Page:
Sara McClintock, Associate Professor of Tibetan and Indian Buddhism, Emory University
The premise of this talk is that knowledge is not something that we can discover but rather only something that we can produce. As such, each new instance of knowledge emerges transactionally through the interaction of configurations of materiality, discourse, and ideology—realities that are themselves the product of complex transactions. Drawing on theories from the Indian Buddhist epistemological tradition, this talk argues à la Foucault for the need to attend to structures of power in relation to knowledge so that we may recognize the nature of the regimes of truth in which we participate. The point is not to escape the regimes of truth but to better understand them so as to make them and ourselves more pliable. As truth is recognized to be itself a product and a transactional reality, the problem of finding a foundation for rationality is replaced by the problem of recognizing our responsibility for shaping the transactional fields in which knowledge is produced. The talk will end with a consideration of the implications of this recognition for the modern scientific study of Buddhist meditation and other contemplative practices.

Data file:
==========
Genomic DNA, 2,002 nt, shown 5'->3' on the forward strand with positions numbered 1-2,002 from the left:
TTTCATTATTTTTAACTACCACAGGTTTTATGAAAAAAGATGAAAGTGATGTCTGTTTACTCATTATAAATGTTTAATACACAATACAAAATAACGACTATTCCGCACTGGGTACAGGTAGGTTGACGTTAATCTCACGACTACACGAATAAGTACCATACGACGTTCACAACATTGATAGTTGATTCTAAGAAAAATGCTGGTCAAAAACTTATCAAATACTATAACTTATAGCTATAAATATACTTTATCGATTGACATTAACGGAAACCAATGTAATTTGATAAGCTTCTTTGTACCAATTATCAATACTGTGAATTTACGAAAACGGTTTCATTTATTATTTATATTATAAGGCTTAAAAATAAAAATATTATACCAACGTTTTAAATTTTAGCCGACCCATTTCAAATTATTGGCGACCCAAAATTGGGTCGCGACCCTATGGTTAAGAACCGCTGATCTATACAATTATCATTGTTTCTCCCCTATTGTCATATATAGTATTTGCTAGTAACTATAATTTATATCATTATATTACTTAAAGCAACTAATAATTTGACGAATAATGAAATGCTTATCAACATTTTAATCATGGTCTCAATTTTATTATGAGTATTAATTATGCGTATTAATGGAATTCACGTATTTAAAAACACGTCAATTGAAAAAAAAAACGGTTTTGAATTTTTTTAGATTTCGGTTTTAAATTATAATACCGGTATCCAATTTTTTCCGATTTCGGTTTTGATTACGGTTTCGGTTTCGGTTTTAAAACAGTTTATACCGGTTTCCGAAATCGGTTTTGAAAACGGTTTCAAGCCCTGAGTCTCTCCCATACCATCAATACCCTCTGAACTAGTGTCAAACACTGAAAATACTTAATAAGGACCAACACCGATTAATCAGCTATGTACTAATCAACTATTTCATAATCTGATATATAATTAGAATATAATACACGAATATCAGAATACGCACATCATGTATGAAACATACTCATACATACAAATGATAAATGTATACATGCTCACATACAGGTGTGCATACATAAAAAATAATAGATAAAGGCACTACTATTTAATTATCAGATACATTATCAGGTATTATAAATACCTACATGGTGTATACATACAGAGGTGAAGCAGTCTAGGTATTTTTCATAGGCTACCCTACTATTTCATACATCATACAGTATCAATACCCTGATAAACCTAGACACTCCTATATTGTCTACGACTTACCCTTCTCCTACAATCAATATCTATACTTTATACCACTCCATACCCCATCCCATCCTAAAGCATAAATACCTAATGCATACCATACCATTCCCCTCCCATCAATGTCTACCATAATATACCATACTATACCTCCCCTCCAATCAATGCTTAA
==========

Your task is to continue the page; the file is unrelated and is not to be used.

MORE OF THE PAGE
Sara McClintock is Associate Professor of Religion at Emory University, where she teaches courses in Indian and Tibetan Buddhism and interpretation theory in the study of religion. She obtained her bachelor’s degree in fine arts from Bryn Mawr College (1983), her master’s degree in world religions from Harvard Divinity School (1989), and her doctorate in religion from Harvard University (2002). Her interests include narrative, philosophy, and contemplative practices, with particular focus on issues of rationality, rhetoric, reading, embodiment, emptiness, and ethics. She is author of Omniscience and the Rhetoric of Reason: Santaraksita and Kamalasila on Rationality, Argumentation, and Religious Authority (2010) and co-editor with Georges Dreyfus of The Svatantrika-Prasangika Distinction: What Difference Does a Difference Make? (2003). Recent writings include “Compassionate Trickster: The Buddha as a Literary Character in the Narratives of Early Indian Buddhism” (2011) and an article on the status of phenomenal content (akara) in cognition in Kamalasila’s Tattvasamgrahapanjika (2013). She is co-translator with John Dunne of Nagarjuna’s Ratnavali.
Co-presented by the Center for Buddhist Studies.